Hargrove et al. (1989a)


Single Subject Designs


SOURCE:  Hargrove, P. M., Dauer, K. E., & Montelibano, M. (1989a). Reducing vowel and final consonant prolongations in twin brothers. Child Language Teaching and Therapy, 5, 49-63.


DATE:  7.05.13


TAKE AWAY:  These 2 case studies provide initial, limited support for procedures for reducing the prolongation of vowels and consonants in preschool children. The authors make the case that the prolongations were prosodic rather than segmental in nature.


1.  What was the focus of the research? Clinical Research


2.  What type of evidence was identified?                              

a.  What  type of single subject design was used?  Case Studies – Description with Pre and Post Test Results  

b.  What was the level of support associated with the type of evidence? 

Level =  D+                                                      


3.  Was phase of treatment concealed?                                             

a.  from participants?  No

b.  from clinicians?  No

c.  from data analyzers?  No


4.  Were the participants adequately described?  Yes

a.  How many participants were involved in the study?  2

b.  The following characteristics were described:

•  age:  4 years  (twins)

•  gender:  m

•  expressive language: 4 years; 4 months  and 7 years [Preschool Language Scale (PLS) at 4 years, 2 months]  

•  receptive language:  4 years; 4 months  and  4 years; 6 months (PLS at 4 years, 2 months)  

c.  Were the communication problems adequately described?  Yes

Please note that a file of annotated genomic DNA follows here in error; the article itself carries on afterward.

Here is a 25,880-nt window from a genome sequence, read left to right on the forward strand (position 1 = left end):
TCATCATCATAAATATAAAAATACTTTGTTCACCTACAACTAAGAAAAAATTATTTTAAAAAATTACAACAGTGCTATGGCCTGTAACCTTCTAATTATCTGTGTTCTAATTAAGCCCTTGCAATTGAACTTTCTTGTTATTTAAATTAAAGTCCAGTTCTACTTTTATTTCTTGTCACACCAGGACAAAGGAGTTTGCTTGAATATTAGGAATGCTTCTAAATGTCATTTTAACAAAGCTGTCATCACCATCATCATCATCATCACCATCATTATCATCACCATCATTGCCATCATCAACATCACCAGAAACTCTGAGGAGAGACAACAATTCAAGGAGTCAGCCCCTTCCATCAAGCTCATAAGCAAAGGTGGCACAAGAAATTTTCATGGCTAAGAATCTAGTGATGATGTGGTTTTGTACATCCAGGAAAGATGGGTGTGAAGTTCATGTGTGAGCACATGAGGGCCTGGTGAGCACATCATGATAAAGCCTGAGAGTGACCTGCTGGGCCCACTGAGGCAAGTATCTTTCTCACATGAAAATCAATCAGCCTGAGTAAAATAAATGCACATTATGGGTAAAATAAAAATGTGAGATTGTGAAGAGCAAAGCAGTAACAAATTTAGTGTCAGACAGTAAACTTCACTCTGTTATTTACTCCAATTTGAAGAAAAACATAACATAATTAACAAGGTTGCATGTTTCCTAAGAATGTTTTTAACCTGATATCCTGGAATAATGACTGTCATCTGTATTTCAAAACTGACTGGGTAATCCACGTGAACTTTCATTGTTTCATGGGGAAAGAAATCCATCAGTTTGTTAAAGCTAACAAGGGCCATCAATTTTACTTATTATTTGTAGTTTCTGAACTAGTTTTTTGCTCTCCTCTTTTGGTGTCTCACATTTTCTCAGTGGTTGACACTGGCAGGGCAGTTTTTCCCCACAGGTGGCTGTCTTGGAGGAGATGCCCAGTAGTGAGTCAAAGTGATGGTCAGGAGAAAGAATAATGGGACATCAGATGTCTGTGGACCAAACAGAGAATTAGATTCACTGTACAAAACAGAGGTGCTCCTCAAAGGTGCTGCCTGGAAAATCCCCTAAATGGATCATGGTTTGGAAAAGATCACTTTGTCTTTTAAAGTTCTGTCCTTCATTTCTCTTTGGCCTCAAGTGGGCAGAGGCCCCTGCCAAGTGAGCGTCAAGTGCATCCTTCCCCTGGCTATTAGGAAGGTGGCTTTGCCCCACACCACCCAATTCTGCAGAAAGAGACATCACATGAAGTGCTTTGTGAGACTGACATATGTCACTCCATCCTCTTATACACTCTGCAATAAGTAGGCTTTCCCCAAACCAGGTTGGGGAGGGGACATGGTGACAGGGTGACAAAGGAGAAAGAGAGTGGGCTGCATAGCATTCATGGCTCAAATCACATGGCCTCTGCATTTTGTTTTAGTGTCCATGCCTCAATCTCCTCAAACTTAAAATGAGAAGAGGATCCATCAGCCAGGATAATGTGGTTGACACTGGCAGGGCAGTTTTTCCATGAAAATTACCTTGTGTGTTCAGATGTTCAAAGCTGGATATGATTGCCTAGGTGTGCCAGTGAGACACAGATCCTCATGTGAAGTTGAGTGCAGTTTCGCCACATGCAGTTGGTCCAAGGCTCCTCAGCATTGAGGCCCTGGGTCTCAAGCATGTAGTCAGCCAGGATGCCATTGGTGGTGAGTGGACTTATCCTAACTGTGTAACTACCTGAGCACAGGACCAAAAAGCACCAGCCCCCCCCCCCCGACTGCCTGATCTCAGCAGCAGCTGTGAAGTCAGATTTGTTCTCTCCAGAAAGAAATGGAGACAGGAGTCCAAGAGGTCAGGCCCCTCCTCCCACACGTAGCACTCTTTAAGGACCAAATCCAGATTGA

•  The disorder types were atypical expressive phonology (vowels) and prosody*

•  Other aspects of communication that were described

–  production of consonants:  WNL accuracy but Ps tended to prolong final consonants

–  production of vowels:  multiple substitutions (including nondialectial diphthongs and triphthongs) and frequent prolongations (generally with a wide falling pitch or pitch perturbation)

–  relative frequency of prolongations in spontaneous speech: 0.407 and 0.401 ratio of prolongations to word tokens (# of prolongations/ # of word tokens)

–  other prosodic concerns:  pitch modulation on prolongations, excessive and equal stress, few rising intonations, and limited affect.


5.  Was membership in treatment maintained throughout the study?  Yes

a.  If there was more than one participant, did at least 80% of the participants remain in the study?  Yes

b.  Were any data removed from the study?  No


6.  Did the design include appropriate controls? No , these were case studies.

a.  Were baseline/preintervention data collected on all behaviors?  Yes

b.  Did probes/intervention data include untrained data?  Yes

c.  Did probes/intervention data include trained data?  Yes

d.  Was the data collection continuous?  No

e.  Were different treatment counterbalanced or randomized?  Not Applicable 


7.  Were the outcomes measure appropriate and meaningful?  Yes

a.  The outcomes were


  OUTCOME #1:  To decrease the rate of vowel and consonant prolongations in selected single words

  OUTCOME #2:  To decrease the rate of vowel and consonant prolongations in spontaneous speech

NONINVESTIGATED TARGETS (These are included to inform readers of overall intervention context; results were not reported.)

OUTCOME #3:  To increase the number of unstressed syllable and unstressed words

  OUTCOME #4:  To increase the frequency of appropriate rising terminal contours

  OUTCOME #5:  To increase the number of different types of pitch changes

b.  All the outcomes were subjective.

c.  None of the outcomes were objective.

d.  None of  the outcome measures were associated with reliability data.


8.  Results:

a.  Did the target behavior improve when it was treated?  Yes